Because existing measurement schemes are incomplete and selective in assessing quality, they lead to inaccurate results when incentives are structured inadequately or in ways not in accordance with well-accepted evidence for standards of care. For example, critics have pointed to the absence of risk adjustment, to compensate for health care professionals who treat patients with more-severe health conditions, or physicians “teaching to the test,” by focusing on care that is measured, rather than that which is most efficacious.51
Finally, the highly fragmented approach to health care financing that characterizes US health policy has resulted in a multitude of payers (public and private), all of which impose their concepts of health care quality on health care professionals. A single pediatric practice is likely to participate in several dozen insurance arrangements, which places the practice in the position of needing to comply with an enormous array of performance measurement systems, each tied to a specific set of measures, with little commonality or overlap. Although efforts have been made to reach greater concordance among payers with respect to the quality measures used, widespread variation is still possible, resulting in an administrative burden on practices that is so great that the financial benefits of high performance may be offset by the costs of complying with a multitude of measurement and reporting systems.
Ineffective Incentives and Inadequate Financing of Care
P4P systems can reward quality; however, if the amount, timing, and structure of the rewards are weak and the “baseline” involves severely depressed payments, then the incentive to improve performance results will be inadequate. This situation could explain why, in some studies, incentives seemed to flow to providers who were good performers at the start, rather than to providers whose practices merited improvement.34 The underfinancing of care may be particularly acute in the case of primary health care, the most important dimension of asthma care, because of the tendency of resource-based payment arrangements to underfinance primary care and to overfund costly and highly specialized procedures.47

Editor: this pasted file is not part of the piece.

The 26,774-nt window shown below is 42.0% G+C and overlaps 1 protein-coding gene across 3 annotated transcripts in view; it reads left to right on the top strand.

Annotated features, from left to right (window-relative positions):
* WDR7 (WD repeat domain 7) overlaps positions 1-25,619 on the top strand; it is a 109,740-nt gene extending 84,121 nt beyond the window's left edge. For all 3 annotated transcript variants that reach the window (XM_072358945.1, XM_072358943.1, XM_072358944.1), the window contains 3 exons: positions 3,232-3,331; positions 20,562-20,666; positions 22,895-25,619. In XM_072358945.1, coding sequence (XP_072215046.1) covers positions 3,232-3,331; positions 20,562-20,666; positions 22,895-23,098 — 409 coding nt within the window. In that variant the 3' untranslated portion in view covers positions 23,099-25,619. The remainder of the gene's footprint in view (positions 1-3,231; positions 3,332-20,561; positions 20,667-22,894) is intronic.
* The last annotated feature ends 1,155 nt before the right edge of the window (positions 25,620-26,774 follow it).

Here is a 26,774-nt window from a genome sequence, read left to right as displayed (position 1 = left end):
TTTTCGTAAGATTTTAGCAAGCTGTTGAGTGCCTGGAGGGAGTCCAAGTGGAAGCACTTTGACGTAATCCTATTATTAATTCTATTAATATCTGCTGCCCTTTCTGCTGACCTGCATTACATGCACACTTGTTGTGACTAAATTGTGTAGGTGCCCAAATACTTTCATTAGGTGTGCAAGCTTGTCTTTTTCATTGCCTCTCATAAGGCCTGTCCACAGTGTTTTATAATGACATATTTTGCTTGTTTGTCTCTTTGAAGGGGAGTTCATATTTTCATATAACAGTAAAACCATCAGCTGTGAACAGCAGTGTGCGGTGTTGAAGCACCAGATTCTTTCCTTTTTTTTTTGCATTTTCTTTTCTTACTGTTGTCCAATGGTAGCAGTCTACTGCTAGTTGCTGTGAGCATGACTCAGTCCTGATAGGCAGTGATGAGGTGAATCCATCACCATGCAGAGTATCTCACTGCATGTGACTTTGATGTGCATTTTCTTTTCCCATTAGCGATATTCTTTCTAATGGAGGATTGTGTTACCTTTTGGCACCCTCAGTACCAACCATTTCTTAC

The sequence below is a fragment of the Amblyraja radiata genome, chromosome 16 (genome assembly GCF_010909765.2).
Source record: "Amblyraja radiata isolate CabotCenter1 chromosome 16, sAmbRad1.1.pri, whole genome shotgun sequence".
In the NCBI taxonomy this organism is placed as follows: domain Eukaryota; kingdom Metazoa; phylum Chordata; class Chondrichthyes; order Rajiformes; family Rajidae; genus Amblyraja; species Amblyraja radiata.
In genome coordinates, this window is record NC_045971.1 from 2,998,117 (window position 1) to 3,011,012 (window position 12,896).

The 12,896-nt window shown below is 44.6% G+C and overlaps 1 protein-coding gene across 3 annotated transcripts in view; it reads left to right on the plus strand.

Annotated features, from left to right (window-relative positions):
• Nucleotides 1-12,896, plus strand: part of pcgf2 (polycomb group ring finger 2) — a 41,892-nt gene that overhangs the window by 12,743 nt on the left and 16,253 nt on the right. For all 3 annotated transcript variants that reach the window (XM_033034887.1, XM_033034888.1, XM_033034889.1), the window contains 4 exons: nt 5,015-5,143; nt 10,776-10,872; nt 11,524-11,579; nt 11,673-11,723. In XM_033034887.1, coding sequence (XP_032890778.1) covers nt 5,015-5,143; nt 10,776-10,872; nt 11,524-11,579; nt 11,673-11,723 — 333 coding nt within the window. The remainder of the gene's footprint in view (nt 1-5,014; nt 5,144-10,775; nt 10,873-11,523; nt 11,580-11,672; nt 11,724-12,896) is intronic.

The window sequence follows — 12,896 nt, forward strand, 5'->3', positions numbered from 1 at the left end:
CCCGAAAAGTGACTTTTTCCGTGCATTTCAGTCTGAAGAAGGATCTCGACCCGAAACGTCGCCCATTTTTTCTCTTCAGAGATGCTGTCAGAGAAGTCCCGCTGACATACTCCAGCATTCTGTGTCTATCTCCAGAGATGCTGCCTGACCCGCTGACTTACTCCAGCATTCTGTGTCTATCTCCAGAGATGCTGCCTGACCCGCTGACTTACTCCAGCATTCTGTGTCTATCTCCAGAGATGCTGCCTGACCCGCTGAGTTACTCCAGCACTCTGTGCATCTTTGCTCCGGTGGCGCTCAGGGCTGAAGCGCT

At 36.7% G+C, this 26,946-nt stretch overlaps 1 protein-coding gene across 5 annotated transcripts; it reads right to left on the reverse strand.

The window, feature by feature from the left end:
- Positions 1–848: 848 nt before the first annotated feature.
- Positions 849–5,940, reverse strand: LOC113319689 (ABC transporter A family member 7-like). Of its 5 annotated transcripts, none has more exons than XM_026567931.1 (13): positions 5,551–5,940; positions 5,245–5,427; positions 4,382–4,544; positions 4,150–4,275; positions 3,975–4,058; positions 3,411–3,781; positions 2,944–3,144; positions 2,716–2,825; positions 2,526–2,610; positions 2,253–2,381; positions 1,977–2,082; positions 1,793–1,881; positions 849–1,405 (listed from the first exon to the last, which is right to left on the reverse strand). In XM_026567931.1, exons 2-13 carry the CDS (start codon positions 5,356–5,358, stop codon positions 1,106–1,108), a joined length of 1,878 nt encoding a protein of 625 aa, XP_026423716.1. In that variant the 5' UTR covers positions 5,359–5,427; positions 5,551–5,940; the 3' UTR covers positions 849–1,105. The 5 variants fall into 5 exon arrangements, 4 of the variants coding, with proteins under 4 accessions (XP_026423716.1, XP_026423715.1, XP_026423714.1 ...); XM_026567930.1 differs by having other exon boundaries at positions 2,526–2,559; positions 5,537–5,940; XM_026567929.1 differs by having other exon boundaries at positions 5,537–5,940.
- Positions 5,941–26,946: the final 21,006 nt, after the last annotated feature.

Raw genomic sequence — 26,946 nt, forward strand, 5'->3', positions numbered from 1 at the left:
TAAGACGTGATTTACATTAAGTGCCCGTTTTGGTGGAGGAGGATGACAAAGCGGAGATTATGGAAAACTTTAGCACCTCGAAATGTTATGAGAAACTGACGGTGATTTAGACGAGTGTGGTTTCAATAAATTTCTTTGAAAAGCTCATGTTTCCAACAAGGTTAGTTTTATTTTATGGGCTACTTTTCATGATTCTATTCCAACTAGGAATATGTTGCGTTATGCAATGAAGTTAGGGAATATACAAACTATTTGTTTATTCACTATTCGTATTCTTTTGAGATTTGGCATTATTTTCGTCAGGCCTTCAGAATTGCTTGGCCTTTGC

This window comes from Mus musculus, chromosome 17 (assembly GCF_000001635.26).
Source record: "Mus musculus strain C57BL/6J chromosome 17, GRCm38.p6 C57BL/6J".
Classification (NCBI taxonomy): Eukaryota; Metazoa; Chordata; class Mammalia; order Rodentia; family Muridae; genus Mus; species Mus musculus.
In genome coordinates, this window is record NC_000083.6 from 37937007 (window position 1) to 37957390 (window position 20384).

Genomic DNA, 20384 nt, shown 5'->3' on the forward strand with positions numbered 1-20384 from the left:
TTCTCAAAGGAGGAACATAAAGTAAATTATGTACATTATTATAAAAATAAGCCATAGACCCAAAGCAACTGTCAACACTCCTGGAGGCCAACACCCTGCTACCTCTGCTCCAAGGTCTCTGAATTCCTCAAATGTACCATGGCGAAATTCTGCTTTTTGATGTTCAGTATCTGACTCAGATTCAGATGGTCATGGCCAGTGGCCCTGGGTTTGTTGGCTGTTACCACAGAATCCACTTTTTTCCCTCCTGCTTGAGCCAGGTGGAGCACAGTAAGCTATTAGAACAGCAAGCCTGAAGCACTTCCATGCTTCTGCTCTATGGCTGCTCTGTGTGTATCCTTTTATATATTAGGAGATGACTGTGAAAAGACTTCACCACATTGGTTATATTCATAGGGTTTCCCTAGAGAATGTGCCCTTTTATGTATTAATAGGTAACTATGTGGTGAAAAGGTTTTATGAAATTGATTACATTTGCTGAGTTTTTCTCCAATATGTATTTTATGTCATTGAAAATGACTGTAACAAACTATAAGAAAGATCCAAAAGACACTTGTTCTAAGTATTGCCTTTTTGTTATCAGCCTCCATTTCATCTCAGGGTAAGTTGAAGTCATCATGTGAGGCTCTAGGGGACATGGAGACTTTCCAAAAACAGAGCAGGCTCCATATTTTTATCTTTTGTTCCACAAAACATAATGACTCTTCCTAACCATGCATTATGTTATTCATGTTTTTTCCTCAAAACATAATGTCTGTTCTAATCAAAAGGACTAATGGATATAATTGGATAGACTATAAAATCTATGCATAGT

Moving toward a health care financing scheme that ties compensation to the quality of care can only benefit children, given the enormous gap between what is known about pediatric health care quality and what is being done. No condition provides a stronger example of this potential for gain than pediatric asthma, because much is known about effective management of this chronic condition and effective management is also cost-effective. For performance-based financing to work, however, especially for low-income and minority children, who stand to gain the most from changes in the health care system, the nation must be prepared to resolve the challenges and barriers that characterize the US health care system. These challenges include unstable and inadequate insurance coverage; the general underfinancing of primary care; a multitude of payers, whose disparate approaches to health care quality threaten to place enormous burdens on health care professionals, which can wipe out any financial gains; and incomplete performance measurements that fail to assess performance at the actual standard of care. In this regard, the growing interest in performance measurements that focus on quality in the management of chronic conditions is especially important, as are efforts to eliminate disparities in health insurance coverage and health care access among low-income and minority children.
- Accepted November 4, 2008.
- Address correspondence to Cara V. James, PhD, Kaiser Family Foundation, 1330 G St, NW, Washington, DC 20005. E-mail:
The authors have indicated they have no financial relationships relevant to this article to disclose.